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Education

  • Shelby County School Board: Board expected to keep tax rate is flat

    For the second straight year it appears that the Shelby County Board of Education will not change its property tax rate.

    At Thursday night’s meeting, Neihof recommended keeping the rate the same, and board members agreed. Though there wasn’t much discussion, board member Karen Sams said she thought it was a good idea, as did board member Eddie Mathis.

  • New school year starts off smoothly

    As the sun rose this morning, so did thousands of students across Shelby County, some eager to start back to school, some not so eager.

    With new “Frozen” or Ninja Turtle shell backpacks in tote, children unloaded from buses and cars, piling into the buildings by the dozens for their first day of the 2014-15 school year.

    At West Middle School, teachers greeted students on their first day with enthusiasm and high spirits.

  • SCPS teachers back on the job

    One might think a championship game was taking place Tuesday morning at the Collins High School gym. But it wasn’t a game at all, it was employees excited to get back on the job after a two-month break.

    And while many people may not be so enthused to return to work, Shelby County Public School’s teachers and staff members gathered in the bleachers, sporting their school’s colors, cheering and waving pom-poms and showing their excitement for the school year to come.

  • New teachers, building highlight 2014-15 school year

    From a new teacher to new shoes, a new school year often brings a lot of changes for students.  However, Shelby County Public Relations Coordinator Ryan Allan said this year there won’t be any significant changes for SCPS students.

    Allan explained that the students will experience no changes in the existing dress code policies, school hours will not be altered, and there are no significant changes to the school policies and procedures.

  • Please don’t stop the music

    Many students may dream of participating in the school band or orchestra, but sometimes the cost of a new instrument can be the difference in picking up the trombone and finding a different school activity.

    School music programs offer their share of benefits, and one local church is doing what they can to help.

    Gary Steinhilberand The First Presbyterian Church’s Outreach Committee have been addressing this issue for 11 years.

  • School supplies, get them while they’re hot

    With parents emptying shelves as quickly as employees are stocking them, one might confuse the Walmart back-to-school isles for the shelves on black Friday.

    From pencils to backpacks, carts were being filled Wednesday morning with items in preparation for the new school year, which begins Aug. 13 for students.

    And with the new school year comes new students like Damien Rothrock who’s starting kindergarten at Painted Stone Elementary this year.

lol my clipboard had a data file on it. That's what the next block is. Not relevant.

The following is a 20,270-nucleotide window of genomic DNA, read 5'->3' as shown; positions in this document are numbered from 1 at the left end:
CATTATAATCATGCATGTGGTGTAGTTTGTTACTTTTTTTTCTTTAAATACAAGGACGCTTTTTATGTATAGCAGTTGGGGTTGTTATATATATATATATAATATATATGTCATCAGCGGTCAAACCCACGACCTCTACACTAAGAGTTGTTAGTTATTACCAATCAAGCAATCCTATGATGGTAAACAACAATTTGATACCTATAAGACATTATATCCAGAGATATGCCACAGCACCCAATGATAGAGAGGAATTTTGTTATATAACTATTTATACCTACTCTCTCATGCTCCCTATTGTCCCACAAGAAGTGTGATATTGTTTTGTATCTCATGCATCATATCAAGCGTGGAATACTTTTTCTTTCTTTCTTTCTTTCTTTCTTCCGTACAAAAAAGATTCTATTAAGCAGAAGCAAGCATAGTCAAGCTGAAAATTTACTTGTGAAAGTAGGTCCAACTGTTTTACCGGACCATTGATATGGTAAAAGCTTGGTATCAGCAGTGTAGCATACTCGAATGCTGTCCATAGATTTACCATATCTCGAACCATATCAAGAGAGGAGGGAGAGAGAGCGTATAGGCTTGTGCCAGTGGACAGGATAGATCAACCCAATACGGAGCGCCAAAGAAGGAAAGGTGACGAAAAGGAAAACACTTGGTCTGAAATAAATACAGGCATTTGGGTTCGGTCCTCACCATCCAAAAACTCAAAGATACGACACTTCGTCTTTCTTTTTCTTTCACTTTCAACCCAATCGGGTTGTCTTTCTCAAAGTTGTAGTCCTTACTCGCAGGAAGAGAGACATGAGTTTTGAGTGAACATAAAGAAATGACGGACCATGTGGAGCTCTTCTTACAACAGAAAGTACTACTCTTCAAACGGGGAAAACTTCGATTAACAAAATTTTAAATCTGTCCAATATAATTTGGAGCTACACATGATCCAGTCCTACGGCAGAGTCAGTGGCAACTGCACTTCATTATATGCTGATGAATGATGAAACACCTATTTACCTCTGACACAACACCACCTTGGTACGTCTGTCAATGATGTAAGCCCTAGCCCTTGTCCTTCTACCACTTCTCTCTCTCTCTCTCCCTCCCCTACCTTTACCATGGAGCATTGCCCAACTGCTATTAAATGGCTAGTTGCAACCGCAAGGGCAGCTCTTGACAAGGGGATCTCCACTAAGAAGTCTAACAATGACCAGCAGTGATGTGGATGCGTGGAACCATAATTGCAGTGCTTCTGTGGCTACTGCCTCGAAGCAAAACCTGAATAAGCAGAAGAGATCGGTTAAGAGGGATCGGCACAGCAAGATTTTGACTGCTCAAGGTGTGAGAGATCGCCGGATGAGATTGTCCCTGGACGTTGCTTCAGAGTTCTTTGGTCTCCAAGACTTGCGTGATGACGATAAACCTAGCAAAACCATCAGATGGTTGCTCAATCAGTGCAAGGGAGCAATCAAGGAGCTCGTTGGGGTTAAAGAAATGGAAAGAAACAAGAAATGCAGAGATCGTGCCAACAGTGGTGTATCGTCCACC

His mother, Alisha Rothrock said her son is very excited.

  • School district recognized for military support

    This month, Shelby County Public Schools was selected as one of ten finalists for The Secretary of Defense Employer Support Freedom Award, and although it didn’t win the national award the district was recognized with the Pro Patrai Award during Thursday’s board of education meeting.

    Robert S. Silverthorn, Jr., Employer Support of The Guard and Reserve [ESGR] Field Committee Chairman of the Kentucky Committee, presented the award to the board.

    The award is presented to nominees that have shown a great deal of support to Guard and Reserve employees.

  • Preparing students for the 21st century

    Shelby County Public Schools Staff Developer, Lora Shields presented board members with updates on the next strand of the new Strategic Leadership Plan Thursday afternoon during the SCPS board meeting.

    As part of the district’s “Think Big” motto, The Strategic Leadership Plan contains five components: Globally Effective Students, 21st Century Professionals, Healthy and Responsible Students, Leadership Innovation, and 21st Century Support Systems.

    During each bi-monthly board meeting, a new strand is to be presented.

  • Indictment in school district embezzlement case will wait

    Despite being labeled as a “black and white” case, Shelby County Public Schools is still waiting for an indictment against a former employee accused of embezzling from the district funds.

    In May, SCPS Superintendent James Neihof expressed to The Sentinel-News that information had been uncovered implicating Benita Anglin in the manipulation of the payroll software MUNIS. Anglin, at the time, was the district’s payroll manager.

  • Southside remains on schedule for opening

    This Thursday, attendees at the Shelby County Public School board meeting will once again review the construction progress for the finishing touches at the Northside Early Childhood Center and the last bits of construction at the new Southside Elementary School.

    The Shelby County Board of Education will meet at 7 p.m. at the district's offices, 1155 Main Street in Shelbyville. A representative from K. Norman Berry and Associates will be on hand to update the board with a slideshow presentation of images for both buildings.